How Some Survive the Long-Term Trauma of Sexual Violence #sexualviolence #survivors

Photographs & Text by Kate Ryan

After she was raped, this photographer asked 29 other survivors about their stories.

The trauma of sexual violence is not something we fix. It is something we manage daily. It takes work. And that work is as messy and complicated as the individuals who live it.

I aimed to get at that complexity with “Signed, X,” a collection of photographs and interviews with long-term survivors of sexual assault. This project began as a series of questions: What triggers you years after sexual violence? How do you ground yourself in those moments? Where do you carry stress? Where do you find hope? These are the questions I began asking survivors last October.

They are also the questions I wanted someone to ask me long after I was raped in college.

I wanted someone to ask about my panic attacks, my inability to focus, my fixation with exercise or the reason I drank before sleeping with a new partner. I told everyone I was doing fine, so they stopped asking questions. That was profoundly isolating.

In the media, we often fixate on the act of sexual violence itself and some sort of conclusion — a success story or tragic end for the victim. But in between those moments live survivorship and trauma. In between are years of addiction and recovery, eating disorders, therapy, self-love, self-hate, court dates, yoga, and the question “How will I teach my child to navigate this world?”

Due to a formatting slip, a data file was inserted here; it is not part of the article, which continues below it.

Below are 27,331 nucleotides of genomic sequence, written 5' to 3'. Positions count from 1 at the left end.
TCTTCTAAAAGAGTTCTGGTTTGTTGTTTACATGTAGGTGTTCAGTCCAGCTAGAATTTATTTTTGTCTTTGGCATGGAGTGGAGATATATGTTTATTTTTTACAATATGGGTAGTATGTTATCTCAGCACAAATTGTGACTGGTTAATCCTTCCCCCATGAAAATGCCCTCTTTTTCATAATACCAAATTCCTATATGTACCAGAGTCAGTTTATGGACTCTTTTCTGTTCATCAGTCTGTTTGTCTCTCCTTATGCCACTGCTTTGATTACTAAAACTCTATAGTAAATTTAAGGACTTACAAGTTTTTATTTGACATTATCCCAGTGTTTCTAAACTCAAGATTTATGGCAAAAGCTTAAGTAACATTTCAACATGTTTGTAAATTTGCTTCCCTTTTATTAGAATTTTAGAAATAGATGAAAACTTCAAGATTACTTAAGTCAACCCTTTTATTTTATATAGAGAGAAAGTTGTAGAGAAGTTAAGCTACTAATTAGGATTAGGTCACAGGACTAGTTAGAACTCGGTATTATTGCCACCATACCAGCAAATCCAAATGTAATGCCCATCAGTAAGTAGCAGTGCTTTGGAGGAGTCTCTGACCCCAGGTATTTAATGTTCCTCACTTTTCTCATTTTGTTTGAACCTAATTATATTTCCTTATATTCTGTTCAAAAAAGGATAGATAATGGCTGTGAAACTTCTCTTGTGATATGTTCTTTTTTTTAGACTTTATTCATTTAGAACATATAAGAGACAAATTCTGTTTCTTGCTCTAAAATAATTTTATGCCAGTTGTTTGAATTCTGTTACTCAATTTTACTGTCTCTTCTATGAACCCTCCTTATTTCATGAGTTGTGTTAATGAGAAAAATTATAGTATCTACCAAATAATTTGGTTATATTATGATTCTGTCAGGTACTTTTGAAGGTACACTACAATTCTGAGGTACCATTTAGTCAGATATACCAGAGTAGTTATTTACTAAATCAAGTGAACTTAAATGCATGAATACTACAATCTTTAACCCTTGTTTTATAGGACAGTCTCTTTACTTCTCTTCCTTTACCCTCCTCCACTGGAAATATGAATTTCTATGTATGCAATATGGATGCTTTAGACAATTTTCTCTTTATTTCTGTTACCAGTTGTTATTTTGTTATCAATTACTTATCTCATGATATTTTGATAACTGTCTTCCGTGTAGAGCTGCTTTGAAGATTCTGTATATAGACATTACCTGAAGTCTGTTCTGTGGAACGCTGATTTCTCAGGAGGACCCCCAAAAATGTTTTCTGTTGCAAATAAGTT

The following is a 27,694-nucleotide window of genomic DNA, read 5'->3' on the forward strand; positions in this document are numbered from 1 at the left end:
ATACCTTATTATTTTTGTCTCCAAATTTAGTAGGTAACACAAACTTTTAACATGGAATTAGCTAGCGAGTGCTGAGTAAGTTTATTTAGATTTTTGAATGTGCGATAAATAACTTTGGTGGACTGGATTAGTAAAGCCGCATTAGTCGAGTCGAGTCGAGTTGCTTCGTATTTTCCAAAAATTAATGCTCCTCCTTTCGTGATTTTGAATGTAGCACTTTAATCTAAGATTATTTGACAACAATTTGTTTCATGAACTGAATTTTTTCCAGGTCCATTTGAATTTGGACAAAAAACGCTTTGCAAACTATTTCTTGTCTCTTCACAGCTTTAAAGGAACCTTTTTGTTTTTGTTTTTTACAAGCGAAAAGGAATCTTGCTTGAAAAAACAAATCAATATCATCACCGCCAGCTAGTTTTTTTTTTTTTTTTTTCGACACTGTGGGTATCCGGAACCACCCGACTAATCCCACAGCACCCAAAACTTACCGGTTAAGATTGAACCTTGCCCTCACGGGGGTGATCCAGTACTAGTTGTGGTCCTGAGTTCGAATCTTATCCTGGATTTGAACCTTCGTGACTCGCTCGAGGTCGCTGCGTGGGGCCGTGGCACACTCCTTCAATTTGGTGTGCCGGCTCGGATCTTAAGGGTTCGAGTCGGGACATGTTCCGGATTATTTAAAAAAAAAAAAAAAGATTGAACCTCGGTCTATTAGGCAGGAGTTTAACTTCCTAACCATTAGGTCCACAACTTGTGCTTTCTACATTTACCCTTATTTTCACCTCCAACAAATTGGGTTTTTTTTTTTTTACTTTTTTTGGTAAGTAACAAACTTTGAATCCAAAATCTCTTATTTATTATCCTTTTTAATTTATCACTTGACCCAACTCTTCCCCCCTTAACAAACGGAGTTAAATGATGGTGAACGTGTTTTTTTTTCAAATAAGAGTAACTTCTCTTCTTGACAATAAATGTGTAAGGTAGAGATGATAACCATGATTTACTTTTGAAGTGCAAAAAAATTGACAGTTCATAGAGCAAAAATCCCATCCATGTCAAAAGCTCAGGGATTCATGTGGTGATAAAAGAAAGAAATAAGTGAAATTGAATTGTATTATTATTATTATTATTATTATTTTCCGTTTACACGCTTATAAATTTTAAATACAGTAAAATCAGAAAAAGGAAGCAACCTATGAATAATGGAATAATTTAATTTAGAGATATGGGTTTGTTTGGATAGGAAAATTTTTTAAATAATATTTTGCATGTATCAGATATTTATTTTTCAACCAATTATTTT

Twenty-nine survivors living in that “in between” have opened their homes and shared their stories and their bodies with me, and now with you. Their conversations have been arranged to take the form of letters to you, the reader. My story is there too.

Our pictures and words can be found at signedxproject.com. A new story will be added each week. “Signed, X” will grow in response to the ever-growing number of survivors. This is the beginning.

The following text has been edited for brevity and clarity.

Intimacy was very difficult.

It took a lot of mind over body.

I had to keep repeating, “This is Peter. This is Peter. This is Peter.”

I have to take sleeping pills, because I would have constant nightmares.

I have PTSD, acute anxiety and major depressive mood disorder.

He helped me to get treatment for my symptoms which has been the best thing ever.

He said, “What happened to you is not your fault. It just makes you even more lovable because you’ve been hurt. Now someone has to help you heal.”

And he’s been doing that for 11 years.

— Candace

Candace, 42, is an English teacher, and a dedicated gardener and artist. She is a wife and a mother of two.

And thinking about it now, he had to have figured out where I was sleeping.

This makes me sick, this part.

He had to have come in the room, seen me asleep, gotten into bed with me, unbuckled my pants.

How do you do that to someone who is sleeping and passed out?

I don’t understand that.

I never told anyone about it.

I was just starting to get into a relationship with a guy who became my boyfriend for six years.

And I never told him about it.

He does not know about this.

I think that’s one of the very few things I kept to myself in that relationship.

Because I was so ashamed.

— K